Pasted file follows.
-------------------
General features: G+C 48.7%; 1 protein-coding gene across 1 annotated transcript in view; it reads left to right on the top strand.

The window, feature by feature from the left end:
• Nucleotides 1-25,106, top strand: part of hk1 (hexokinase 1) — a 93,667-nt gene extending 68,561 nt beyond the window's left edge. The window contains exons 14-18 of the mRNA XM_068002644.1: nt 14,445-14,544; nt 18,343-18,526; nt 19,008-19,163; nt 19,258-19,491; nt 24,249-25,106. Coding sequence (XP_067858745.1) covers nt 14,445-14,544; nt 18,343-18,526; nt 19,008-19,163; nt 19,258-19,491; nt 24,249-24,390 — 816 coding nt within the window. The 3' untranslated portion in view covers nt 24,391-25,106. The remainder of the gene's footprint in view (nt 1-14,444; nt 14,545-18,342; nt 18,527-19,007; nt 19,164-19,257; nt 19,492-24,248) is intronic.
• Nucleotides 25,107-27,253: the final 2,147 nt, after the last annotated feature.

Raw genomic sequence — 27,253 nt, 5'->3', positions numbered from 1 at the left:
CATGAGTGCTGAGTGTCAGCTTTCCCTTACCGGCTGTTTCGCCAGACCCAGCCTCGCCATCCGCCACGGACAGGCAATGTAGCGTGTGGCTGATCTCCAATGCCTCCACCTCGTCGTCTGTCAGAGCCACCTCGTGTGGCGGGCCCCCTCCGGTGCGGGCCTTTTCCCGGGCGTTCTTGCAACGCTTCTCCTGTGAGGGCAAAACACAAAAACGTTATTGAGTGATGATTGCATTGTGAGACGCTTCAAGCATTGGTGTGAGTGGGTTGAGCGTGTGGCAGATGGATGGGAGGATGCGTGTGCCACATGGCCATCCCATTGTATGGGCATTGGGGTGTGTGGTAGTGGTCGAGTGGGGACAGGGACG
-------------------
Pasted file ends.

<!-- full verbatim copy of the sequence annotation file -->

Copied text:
General features: G+C 48.7%; 1 protein-coding gene across 1 annotated transcript in view; it reads left to right on the top strand.

The window, feature by feature from the left end:
• Nucleotides 1-25,106, top strand: part of hk1 (hexokinase 1) — a 93,667-nt gene extending 68,561 nt beyond the window's left edge. The window contains exons 14-18 of the mRNA XM_068002644.1: nt 14,445-14,544; nt 18,343-18,526; nt 19,008-19,163; nt 19,258-19,491; nt 24,249-25,106. Coding sequence (XP_067858745.1) covers nt 14,445-14,544; nt 18,343-18,526; nt 19,008-19,163; nt 19,258-19,491; nt 24,249-24,390 — 816 coding nt within the window. The 3' untranslated portion in view covers nt 24,391-25,106. The remainder of the gene's footprint in view (nt 1-14,444; nt 14,545-18,342; nt 18,527-19,007; nt 19,164-19,257; nt 19,492-24,248) is intronic.
• Nucleotides 25,107-27,253: the final 2,147 nt, after the last annotated feature.

Raw genomic sequence — 27,253 nt, 5'->3', positions numbered from 1 at the left:
CATGAGTGCTGAGTGTCAGCTTTCCCTTACCGGCTGTTTCGCCAGACCCAGCCTCGCCATCCGCCACGGACAGGCAATGTAGCGTGTGGCTGATCTCCAATGCCTCCACCTCGTCGTCTGTCAGAGCCACCTCGTGTGGCGGGCCCCCTCCGGTGCGGGCCTTTTCCCGGGCGTTCTTGCAACGCTTCTCCTGTGAGGGCAAAACACAAAAACGTTATTGAGTGATGATTGCATTGTGAGACGCTTCAAGCATTGGTGTGAGTGGGTTGAGCGTGTGGCAGATGGATGGGAGGATGCGTGTGCCACATGGCCATCCCATTGTATGGGCATTGGGGTGTGTGGTAGTGGTCGAGTGGGGACAGGGACG